On Pricing Mindset: How Much Do You Value Your Own Creative Work?

One of the greatest challenges we face as creative entrepreneurs, especially in the early phase of our business journey, is finding clients and customers who value what we do and who will pay us a fair sum for our work.

The thing that’s so insidious when you’re first starting out – whether that’s in the beginning of your creative career altogether or in the beginning of taking your thing online – is that the offer of online or other “exposure” in exchange for illustration, graphic design, photography services, interior design advice, or in my case, copywriting, almost seems like the smart thing to do. (And let’s be honest, in some cases, it is.)

We’ve all had people try to finagle us into providing our creative work for next to nothing, or even worse, for free.

This blog post is not about how to price your creative services – you can get plenty of great advice on that topic by Googling “how to price creative services” (which will return in the neighborhood of 136,000,000 results). I suggest you read through some of those articles if you’re struggling with pricing.

No, today’s post is about your mindset around the value of the creative services you provide.

I have two things to share on that topic that can help you think of the value you offer through your creative talents in a bigger and bolder way – something much more expansive than some arbitrary hourly rate multiplied by the time it took you to create your work.

Take a quick peek at the two short articles below – they helped me crystallize my value in a way that makes it much easier to both turn down low-ball offers for my services, and to say “no” to providing my hard-earned skills and experience for free or next-to-nothing in exchange for so-called “exposure.”

This first short piece comes from a custom furniture maker named C. H. Becksvoort who often gets asked why his prices are “high.”

Here’s an excerpt:

Visitors to my shop & showroom sometimes ask why my prices are so “dear.” There are several responses, and the list keeps growing: 1) When you invest in my furniture, you are buying 2-6 weeks of my life. 2) You are availing yourself of five decades of experience in joinery, wood technology, restoration, and design. 3) You are investing in a green product, made of sustainably harvested wood from Kane Hardwoods (in operation since 1858); a product that will outlast the next generation. 4) Buying quality once is always cheaper than buying cheap, and having to replace it 4 or 5 times. Most of what you see at big box stores will be in the land-fill within 5 years. You are supporting the local economy, handmade in the U.S. A. 5) Each of my works are built by me, from raw stock, one at a time, to suit your specific requirements. No two pieces I have ever made are exactly the same. The hand of the maker is always in evidence. Most folks think that “custom” means getting the body color, engine size and audio system you desire, not realizing that your “custom” vehicle is one of at least 3,000 just like it on the road.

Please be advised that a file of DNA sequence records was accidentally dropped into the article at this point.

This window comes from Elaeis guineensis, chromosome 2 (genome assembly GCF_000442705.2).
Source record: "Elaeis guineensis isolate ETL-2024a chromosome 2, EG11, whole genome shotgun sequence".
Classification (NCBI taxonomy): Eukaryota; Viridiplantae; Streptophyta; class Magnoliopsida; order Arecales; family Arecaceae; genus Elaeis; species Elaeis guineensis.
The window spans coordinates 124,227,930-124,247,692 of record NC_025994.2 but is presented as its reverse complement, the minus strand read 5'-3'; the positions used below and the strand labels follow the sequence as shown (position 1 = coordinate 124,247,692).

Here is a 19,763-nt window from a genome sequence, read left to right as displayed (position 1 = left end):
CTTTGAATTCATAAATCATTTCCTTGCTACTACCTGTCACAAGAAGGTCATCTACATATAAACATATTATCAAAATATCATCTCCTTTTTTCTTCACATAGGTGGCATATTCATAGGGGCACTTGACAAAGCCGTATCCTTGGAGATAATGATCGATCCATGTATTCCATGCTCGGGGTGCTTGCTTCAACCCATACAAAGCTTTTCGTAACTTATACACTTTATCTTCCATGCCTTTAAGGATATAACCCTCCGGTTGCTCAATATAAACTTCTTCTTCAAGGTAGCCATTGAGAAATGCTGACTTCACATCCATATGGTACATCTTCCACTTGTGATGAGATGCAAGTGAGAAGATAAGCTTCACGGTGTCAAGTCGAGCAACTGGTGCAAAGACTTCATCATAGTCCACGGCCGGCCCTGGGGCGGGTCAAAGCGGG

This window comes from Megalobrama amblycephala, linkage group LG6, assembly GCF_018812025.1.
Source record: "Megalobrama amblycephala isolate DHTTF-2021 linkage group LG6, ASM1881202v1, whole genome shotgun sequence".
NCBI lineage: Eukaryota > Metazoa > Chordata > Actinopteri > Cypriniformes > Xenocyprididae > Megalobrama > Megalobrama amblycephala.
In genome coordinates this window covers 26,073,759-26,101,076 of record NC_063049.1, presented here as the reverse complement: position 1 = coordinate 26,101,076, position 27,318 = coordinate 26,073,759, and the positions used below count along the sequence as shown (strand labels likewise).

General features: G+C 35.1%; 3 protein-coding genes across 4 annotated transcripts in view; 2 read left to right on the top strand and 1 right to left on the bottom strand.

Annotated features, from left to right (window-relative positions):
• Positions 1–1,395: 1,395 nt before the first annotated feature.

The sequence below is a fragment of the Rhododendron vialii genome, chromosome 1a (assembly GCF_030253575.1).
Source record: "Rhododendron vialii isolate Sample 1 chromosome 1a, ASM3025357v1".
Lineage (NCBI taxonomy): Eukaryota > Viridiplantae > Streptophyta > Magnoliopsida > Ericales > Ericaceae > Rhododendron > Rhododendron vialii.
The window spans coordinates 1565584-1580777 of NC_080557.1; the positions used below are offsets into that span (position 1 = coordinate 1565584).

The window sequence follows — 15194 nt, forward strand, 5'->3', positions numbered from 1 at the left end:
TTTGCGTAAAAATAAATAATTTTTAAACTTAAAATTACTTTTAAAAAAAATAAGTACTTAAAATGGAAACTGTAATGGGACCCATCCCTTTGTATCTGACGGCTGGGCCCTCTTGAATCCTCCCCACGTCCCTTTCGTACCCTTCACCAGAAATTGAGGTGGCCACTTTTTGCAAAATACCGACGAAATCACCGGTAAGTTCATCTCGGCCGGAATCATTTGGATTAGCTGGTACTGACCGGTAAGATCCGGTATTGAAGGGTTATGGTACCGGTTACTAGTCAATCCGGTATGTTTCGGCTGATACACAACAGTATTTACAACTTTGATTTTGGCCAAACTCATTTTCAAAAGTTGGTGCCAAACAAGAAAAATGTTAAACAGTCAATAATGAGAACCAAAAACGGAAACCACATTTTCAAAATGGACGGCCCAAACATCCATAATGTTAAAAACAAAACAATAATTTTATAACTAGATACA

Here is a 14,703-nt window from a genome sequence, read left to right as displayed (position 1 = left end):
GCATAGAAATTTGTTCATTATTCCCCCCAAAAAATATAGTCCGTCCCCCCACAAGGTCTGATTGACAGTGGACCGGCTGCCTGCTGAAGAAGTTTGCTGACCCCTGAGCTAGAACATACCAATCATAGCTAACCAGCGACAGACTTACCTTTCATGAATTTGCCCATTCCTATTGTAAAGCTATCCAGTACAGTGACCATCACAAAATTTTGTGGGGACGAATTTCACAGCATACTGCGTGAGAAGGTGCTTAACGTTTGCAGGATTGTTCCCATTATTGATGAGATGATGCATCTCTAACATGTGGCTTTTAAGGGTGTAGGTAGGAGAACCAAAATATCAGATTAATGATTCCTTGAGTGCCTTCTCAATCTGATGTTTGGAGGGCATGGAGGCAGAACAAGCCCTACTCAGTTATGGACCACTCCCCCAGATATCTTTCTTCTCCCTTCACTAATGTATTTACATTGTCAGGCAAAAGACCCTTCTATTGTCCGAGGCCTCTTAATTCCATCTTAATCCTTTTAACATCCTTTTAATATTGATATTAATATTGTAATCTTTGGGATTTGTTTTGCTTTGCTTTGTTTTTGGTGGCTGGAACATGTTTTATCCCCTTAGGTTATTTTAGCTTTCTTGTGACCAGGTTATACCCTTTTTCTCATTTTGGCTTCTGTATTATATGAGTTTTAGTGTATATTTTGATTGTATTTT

From years of restoring furniture for the last Shaker community at Sabbathday Lake, ME, my motto has always been, “Not how cheap can I make it, rather, how good can I make it.” C. H. Becksvoort © 2012

How brilliant is that?

This second piece is from a published author who often gets asked to provide writing at no cost. If you’ve ever been asked to provide your creative talents for free in exchange for “exposure,” this will resonate deeply with you. Really funny stuff too, by the way.

Check it out here:

Slaves of the Internet, Unite!

Next time you’re having doubts about the value of your creative products or services, I hope you’ll remember these two pieces of wisdom.

Have thoughts on the topic of pricing and the often thorny issue of exchanging your creative talents for dollars? Leave them in the comments section below and let’s compare notes. : )



  1. Kimberly, this is solid advice. I agree that doing creative work for mere exposure is often a dead end. How do you feel about doing creative work in exchange for some other non-monetary resource – access to contacts, consulting in a useful field like fundraising, etc?

    • Hi Bjorn,

      Thanks so much for stopping by to comment.

      To your question, I think doing creative work in exchange for a non-monetary resource can work well, as long as everyone is on the same page and all parties benefit. I’ve taken on clients in the past who couldn’t pay my standard rate when I was excited about their project and wanted a sample of that kind of writing for my portfolio, and in that case, everybody wins. I’ve also done consulting for friends who were starting businesses and wanted web marketing advice that I didn’t charge a fee for. I take it on a case by case basis. What I’m wary of is people who offer to “let” you use your finely honed creative talents & skills to benefit them in some way, when all you get in return is some dubious exposure that doesn’t actually benefit you as the creative at all.

      It really depends on the kind of exposure, though. If the editor of the New York Times Magazine asked me to write a piece free in exchange for exposure, I’m probably going to say yes. ; )

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